Philander Chase



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"Sermon Tenth" (Messina, on board "Guerriere") Convincing Sailors to follow the way of God for the reward of the afterlife. His main analogy argues that just as one would do their duty on a ship, so they should do their duty to God.




sermon, philander chase, Guerrier, voyage


Sermon Tenth

My Christian Friends —

If I could persuade you to listen to me for a few moments without considering it a hardship to do so, I should be very happy — But I should be more so, if I tho’t that any thing I could say to you has even a remote prospect of doing you any good. It is a hard task that, that I know — of endeavoring to lead those who not only acknowledge themselves bling but willing to be blind. Of endeavouring to persuade them not to commit sin, who are so enamoured with it that they are acknowledge they are willing to follow it wherever it may lead them —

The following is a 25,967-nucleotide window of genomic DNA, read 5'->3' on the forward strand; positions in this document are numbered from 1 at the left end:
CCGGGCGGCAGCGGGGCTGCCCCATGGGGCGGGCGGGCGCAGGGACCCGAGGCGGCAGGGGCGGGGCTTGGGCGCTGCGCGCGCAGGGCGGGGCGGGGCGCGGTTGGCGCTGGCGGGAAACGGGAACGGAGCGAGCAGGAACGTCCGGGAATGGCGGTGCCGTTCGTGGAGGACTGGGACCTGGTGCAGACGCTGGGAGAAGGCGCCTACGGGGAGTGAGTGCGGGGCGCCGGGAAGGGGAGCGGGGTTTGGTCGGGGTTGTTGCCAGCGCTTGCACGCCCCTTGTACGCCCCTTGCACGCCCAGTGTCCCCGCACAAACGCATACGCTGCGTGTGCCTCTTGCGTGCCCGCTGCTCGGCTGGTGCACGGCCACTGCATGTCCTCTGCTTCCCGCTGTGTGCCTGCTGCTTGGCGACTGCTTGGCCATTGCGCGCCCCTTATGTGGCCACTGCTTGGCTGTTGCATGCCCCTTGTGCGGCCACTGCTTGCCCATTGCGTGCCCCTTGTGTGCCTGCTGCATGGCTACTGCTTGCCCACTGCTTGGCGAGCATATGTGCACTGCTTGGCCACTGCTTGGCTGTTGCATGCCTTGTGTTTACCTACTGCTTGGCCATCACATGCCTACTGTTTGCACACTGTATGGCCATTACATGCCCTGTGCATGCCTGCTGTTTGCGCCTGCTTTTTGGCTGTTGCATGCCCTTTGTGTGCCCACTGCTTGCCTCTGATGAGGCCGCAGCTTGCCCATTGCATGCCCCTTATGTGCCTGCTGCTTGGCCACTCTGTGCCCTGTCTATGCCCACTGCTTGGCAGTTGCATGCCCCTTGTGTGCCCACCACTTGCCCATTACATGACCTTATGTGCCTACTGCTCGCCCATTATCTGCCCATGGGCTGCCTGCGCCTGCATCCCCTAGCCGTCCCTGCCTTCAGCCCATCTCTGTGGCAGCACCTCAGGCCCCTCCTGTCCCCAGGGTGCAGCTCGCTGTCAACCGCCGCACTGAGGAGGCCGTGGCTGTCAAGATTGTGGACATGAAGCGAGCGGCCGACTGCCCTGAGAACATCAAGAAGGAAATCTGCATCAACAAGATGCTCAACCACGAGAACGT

How to address you now I hardly know because I do not know what virtues can set before you which will stand any chance of being useful to you who upon principle act so inconsistently — for instance how should I persuade a man to live a sober life who although he acknowledges that drinking undermines his health, hs reason and is every way pernicious to him — yet still professes himself willing to do anything for the man who will give him the means of getting intoxicated who will give him what he himself acknowledges to be the worst poson he could take — Thee would be but little hope of persuading such a man that such means are very far from. Affording him the happiness he anticipates. That very nature on which sailors I believe pride themselves so much — that careless and thoughtless livity, that fearless profanity, induces you to question the validity or truth of any things which may be said in order to do you good; in order to induce you to become wiser or better. If anything comes across you which you perceive would lead you to alter your course of life you immediately forget it by repeating some cant [sic] saying, or wearing a sailor’s oath. You think, in addition to the low pleasures which sin may afford, that it could be a very singular thing for the [?] of a man of war to have every respect for the laws of God — to endeavour to become more religious and better men — so included it would but there that is no proof but that it would be the best thing that would happen to you — What would you think of a ship in which the sailors sho’d join to all the bravery and hardihood which now distinguishes them a sense of their duty to God and a sincere desire of sensing — in a word sailors who should take more pride in being thought good men noth in their duty towards God and their ancestry, then they would in being thought a grog drinking crew, incapable of being kept sober but by constant fear of punishment.